Sexual identity and anticipated occupation of male and female allied health and medical students

Date

1983

Journal Title

Journal ISSN

Volume Title

Publisher

Abstract

It was the intent of this study to delineate the relationship between sex-stereotypic attributes, gender, and occupational choice in the health professions. Sex-stereotypic attributes are characteristics that are more associated with one sex than the other. Specifically, the study attempted to determine if there were differences in perceptions of sex-stereotypic attributes among four groups of individuals. These four groups were: 1) male medical students; 2) female medical students; 3) male allied health students; and 4) female allied health students. Allied Health students were defined as those in a health profession, other than M.D.'s. This included such fields as medical technology, occupational therapy, physical therapy, dietetics, and x-ray technology students. A convenient group of 253 allied health and medical students was sampled from colleges, universities, hospitals, and medical schools in the greater Houston area. The Bern Sex Role Inventory (BSRl) was the instrument used to determine the students' perceptions of their sex-stereotypic attributes. In addition, a survey questionnaire was completed by each subject, containing demographic and sociological data on that individual. [...]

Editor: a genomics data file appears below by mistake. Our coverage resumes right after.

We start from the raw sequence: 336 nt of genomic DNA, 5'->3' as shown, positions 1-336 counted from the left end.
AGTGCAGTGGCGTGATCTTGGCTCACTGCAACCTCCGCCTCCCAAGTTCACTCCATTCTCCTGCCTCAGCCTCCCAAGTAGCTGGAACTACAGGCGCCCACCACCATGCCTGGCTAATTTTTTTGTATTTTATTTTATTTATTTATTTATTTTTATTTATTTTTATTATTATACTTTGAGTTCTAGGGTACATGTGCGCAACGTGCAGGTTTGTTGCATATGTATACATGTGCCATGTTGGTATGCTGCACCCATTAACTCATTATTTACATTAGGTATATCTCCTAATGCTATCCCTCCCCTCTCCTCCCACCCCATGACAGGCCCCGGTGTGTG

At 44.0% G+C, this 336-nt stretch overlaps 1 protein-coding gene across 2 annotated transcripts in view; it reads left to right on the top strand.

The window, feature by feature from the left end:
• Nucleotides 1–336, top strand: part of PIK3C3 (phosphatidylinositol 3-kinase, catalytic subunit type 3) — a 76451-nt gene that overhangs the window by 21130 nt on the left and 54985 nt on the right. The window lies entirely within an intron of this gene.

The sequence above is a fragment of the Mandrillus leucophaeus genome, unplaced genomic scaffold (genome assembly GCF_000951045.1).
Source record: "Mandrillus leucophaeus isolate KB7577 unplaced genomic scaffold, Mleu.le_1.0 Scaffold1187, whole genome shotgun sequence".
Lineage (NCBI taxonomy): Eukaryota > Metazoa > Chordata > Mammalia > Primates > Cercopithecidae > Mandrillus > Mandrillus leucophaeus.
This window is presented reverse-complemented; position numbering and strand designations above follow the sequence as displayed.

Description

Keywords

Sex role, Medical personnel

Citation